Glowing eyes. Save a stash of empty toilet paper and paper towel rolls. Have your helpers cut out eyes and maybe a mouth or two. Just before the party starts, break a colored glow stick (purchased from the dollar store) for each and place inside. Put these decorations in dark places such as outside in a shrub, by the front door, in the bathroom (like a night light!) or in a dimly lit corner of the party room.


The day of the event, have your kids make pretzel wands. Buy large pretzel rods and roll one end in chocolate frosting, then in mini M&Ms or sprinkles. Set the “loaded” side up in a heavy festive glass. (Just be sure the wand makers don’t scarf them all down before the party starts.)

Edible eyeballs. These can be made a day ahead. Deviled eggs are simple enough for the most inexperienced cook. (I saw this recipe on The Today Show.) Mix hard-boiled egg yolks with mayonnaise to taste, then add one or two drops of green food coloring before spooning the dollop in the egg white. Place a green or black olive slice in the middle and use a toothpick to draw red squiggles with food coloring on the sides. Gross and yummy at the same time!


Keeping kids busy allows adults at the party to mingle, at least for a little while. Items for activities should be purchased a week or more in advance, to make sure you have everything you need. And if you want to order things online, you need to allow for shipping time, so you should let your fingers do the searching right away!

In late September and October, various stores such as Michaels, Jo-Ann Fabric & Craft, and even Target typically stock Halloween craft kits such as masks kids can decorate with foam stickers. Usually, a kit includes a dozen or so masks—or sheets of foam—and some stickers for less than $10. Offer more options by buying additional stickers at a dollar store. (Other foam sticker kit possibilities are bats, spiders or pumpkins.)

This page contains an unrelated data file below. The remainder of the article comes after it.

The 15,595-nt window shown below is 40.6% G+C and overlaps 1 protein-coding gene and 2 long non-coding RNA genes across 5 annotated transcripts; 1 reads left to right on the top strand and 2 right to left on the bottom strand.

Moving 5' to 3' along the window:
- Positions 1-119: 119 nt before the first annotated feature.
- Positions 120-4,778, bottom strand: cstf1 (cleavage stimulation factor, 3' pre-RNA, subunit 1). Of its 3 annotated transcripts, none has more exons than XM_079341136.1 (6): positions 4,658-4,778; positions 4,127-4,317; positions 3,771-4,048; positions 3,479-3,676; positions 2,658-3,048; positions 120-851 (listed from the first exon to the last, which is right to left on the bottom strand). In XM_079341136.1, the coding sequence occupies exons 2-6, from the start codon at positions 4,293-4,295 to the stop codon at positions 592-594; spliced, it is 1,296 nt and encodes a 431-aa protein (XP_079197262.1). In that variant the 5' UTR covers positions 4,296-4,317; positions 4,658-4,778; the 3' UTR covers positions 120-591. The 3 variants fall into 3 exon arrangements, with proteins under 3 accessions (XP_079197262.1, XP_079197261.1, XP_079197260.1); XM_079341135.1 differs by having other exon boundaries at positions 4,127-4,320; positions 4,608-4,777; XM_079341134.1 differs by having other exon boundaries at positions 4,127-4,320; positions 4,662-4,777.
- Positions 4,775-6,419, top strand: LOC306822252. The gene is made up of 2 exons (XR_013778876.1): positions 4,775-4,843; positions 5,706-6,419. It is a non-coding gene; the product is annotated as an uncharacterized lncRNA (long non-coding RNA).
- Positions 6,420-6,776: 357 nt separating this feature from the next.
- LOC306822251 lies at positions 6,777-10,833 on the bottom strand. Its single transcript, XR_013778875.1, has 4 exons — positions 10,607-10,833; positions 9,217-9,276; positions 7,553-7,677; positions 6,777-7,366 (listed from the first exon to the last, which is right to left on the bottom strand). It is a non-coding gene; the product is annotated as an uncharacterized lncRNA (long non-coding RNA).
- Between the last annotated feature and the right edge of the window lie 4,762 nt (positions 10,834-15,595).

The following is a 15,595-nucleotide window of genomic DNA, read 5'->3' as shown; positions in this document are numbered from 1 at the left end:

Last year a mask-making kit kept my four kids, their cousins and friends, ages 3 to 15, busy for more than an hour, with no messy glue or scissors. (The only problem with this activity might be finding the little stickers on the bottom of your socks later. I had them on mine for weeks, but it was totally worth it.)

Get the kids moving with a short M&M relay race, and encourage the parents to join in. Split the group into two teams and equip each with a plastic straw. Place two chairs about eight feet apart with an empty bowl on one end and a bowl with regular sized M&Ms on the other. Have each person “suck” up the candy at the end of the straw (it’s impossible to actually inhale the candy—so no worries) and—while keeping the suction—run to drop it into the empty bowl. Set a timer or have the teams race against each other. Give out inexpensive prizes such as Hot Wheels cars or hair accessories.

Next, have a contest to decorate small pie pumpkins or gourds with permanent markers such as Sharpies. Pumpkins make great canvases for creativity. Don’t forget ribbons or other prizes for everyone.

Halloween is a time for entertaining and enjoying the season with the kids. Take off the grown-up mask for a little while and get your spooky on.

[fbcomments url="" width="100%" count="on"]
Click to comment

Leave a Reply

Your email address will not be published.

Most Popular

To Top